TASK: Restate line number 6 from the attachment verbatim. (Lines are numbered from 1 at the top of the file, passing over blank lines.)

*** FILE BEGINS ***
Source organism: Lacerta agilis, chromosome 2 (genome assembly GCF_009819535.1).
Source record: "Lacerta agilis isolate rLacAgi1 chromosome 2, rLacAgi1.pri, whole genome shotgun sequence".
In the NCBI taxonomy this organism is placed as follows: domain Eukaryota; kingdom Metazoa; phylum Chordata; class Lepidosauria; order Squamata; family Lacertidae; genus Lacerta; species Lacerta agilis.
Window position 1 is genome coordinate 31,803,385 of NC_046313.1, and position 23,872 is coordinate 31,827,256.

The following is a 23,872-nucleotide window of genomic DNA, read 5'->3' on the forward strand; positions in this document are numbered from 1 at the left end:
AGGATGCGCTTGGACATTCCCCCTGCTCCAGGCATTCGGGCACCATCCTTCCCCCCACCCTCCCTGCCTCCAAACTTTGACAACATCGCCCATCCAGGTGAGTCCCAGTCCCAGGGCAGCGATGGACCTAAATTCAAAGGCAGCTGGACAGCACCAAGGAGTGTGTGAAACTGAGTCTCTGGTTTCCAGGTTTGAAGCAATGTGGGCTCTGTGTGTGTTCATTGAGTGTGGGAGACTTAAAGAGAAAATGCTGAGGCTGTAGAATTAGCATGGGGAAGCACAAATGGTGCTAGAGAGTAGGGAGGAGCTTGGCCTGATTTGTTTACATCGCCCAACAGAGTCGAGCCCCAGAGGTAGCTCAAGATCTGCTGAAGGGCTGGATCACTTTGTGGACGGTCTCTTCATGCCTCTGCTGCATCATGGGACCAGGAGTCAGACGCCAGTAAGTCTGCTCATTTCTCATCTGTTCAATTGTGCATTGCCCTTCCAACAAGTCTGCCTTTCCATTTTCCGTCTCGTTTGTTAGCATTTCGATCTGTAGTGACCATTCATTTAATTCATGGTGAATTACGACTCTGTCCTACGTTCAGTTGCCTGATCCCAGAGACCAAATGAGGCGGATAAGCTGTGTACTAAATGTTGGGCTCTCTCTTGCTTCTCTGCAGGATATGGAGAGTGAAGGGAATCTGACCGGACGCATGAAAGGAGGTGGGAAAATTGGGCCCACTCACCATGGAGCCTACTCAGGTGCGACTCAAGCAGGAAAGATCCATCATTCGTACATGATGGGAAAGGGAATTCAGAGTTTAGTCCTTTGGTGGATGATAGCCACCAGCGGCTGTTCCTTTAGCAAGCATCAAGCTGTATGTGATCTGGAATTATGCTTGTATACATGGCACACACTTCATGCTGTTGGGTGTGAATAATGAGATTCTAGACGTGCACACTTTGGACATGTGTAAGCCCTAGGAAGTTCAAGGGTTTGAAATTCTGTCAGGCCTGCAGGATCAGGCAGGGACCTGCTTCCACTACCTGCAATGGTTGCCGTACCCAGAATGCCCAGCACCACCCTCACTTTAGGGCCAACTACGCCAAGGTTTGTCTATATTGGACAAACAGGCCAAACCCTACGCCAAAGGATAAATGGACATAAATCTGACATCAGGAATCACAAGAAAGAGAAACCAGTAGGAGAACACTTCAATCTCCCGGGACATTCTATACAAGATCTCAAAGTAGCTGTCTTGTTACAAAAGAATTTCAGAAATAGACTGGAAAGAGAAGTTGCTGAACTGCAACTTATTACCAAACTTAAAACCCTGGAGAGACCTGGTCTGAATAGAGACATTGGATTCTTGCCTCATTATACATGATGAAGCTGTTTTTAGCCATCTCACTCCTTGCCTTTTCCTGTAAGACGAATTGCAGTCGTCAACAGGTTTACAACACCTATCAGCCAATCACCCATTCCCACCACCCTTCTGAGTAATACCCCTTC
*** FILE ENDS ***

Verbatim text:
AGGATGCGCTTGGACATTCCCCCTGCTCCAGGCATTCGGGCACCATCCTTCCCCCCACCCTCCCTGCCTCCAAACTTTGACAACATCGCCCATCCAGGTGAGTCCCAGTCCCAGGGCAGCGATGGACCTAAATTCAAAGGCAGCTGGACAGCACCAAGGAGTGTGTGAAACTGAGTCTCTGGTTTCCAGGTTTGAAGCAATGTGGGCTCTGTGTGTGTTCATTGAGTGTGGGAGACTTAAAGAGAAAATGCTGAGGCTGTAGAATTAGCATGGGGAAGCACAAATGGTGCTAGAGAGTAGGGAGGAGCTTGGCCTGATTTGTTTACATCGCCCAACAGAGTCGAGCCCCAGAGGTAGCTCAAGATCTGCTGAAGGGCTGGATCACTTTGTGGACGGTCTCTTCATGCCTCTGCTGCATCATGGGACCAGGAGTCAGACGCCAGTAAGTCTGCTCATTTCTCATCTGTTCAATTGTGCATTGCCCTTCCAACAAGTCTGCCTTTCCATTTTCCGTCTCGTTTGTTAGCATTTCGATCTGTAGTGACCATTCATTTAATTCATGGTGAATTACGACTCTGTCCTACGTTCAGTTGCCTGATCCCAGAGACCAAATGAGGCGGATAAGCTGTGTACTAAATGTTGGGCTCTCTCTTGCTTCTCTGCAGGATATGGAGAGTGAAGGGAATCTGACCGGACGCATGAAAGGAGGTGGGAAAATTGGGCCCACTCACCATGGAGCCTACTCAGGTGCGACTCAAGCAGGAAAGATCCATCATTCGTACATGATGGGAAAGGGAATTCAGAGTTTAGTCCTTTGGTGGATGATAGCCACCAGCGGCTGTTCCTTTAGCAAGCATCAAGCTGTATGTGATCTGGAATTATGCTTGTATACATGGCACACACTTCATGCTGTTGGGTGTGAATAATGAGATTCTAGACGTGCACACTTTGGACATGTGTAAGCCCTAGGAAGTTCAAGGGTTTGAAATTCTGTCAGGCCTGCAGGATCAGGCAGGGACCTGCTTCCACTACCTGCAATGGTTGCCGTACCCAGAATGCCCAGCACCACCCTCACTTTAGGGCCAACTACGCCAAGGTTTGTCTATATTGGACAAACAGGCCAAACCCTACGCCAAAGGATAAATGGACATAAATCTGACATCAGGAATCACAAGAAAGAGAAACCAGTAGGAGAACACTTCAATCTCCCGGGACATTCTATACAAGATCTCAAAGTAGCTGTCTTGTTACAAAAGAATTTCAGAAATAGACTGGAAAGAGAAGTTGCTGAACTGCAACTTATTACCAAACTTAAAACCCTGGAGAGACCTGGTCTGAATAGAGACATTGGATTCTTGCCTCATTATACATGATGAAGCTGTTTTTAGCCATCTCACTCCTTGCCTTTTCCTGTAAGACGAATTGCAGTCGTCAACAGGTTTACAACACCTATCAGCCAATCACCCATTCCCACCACCCTTCTGAGTAATACCCCTTC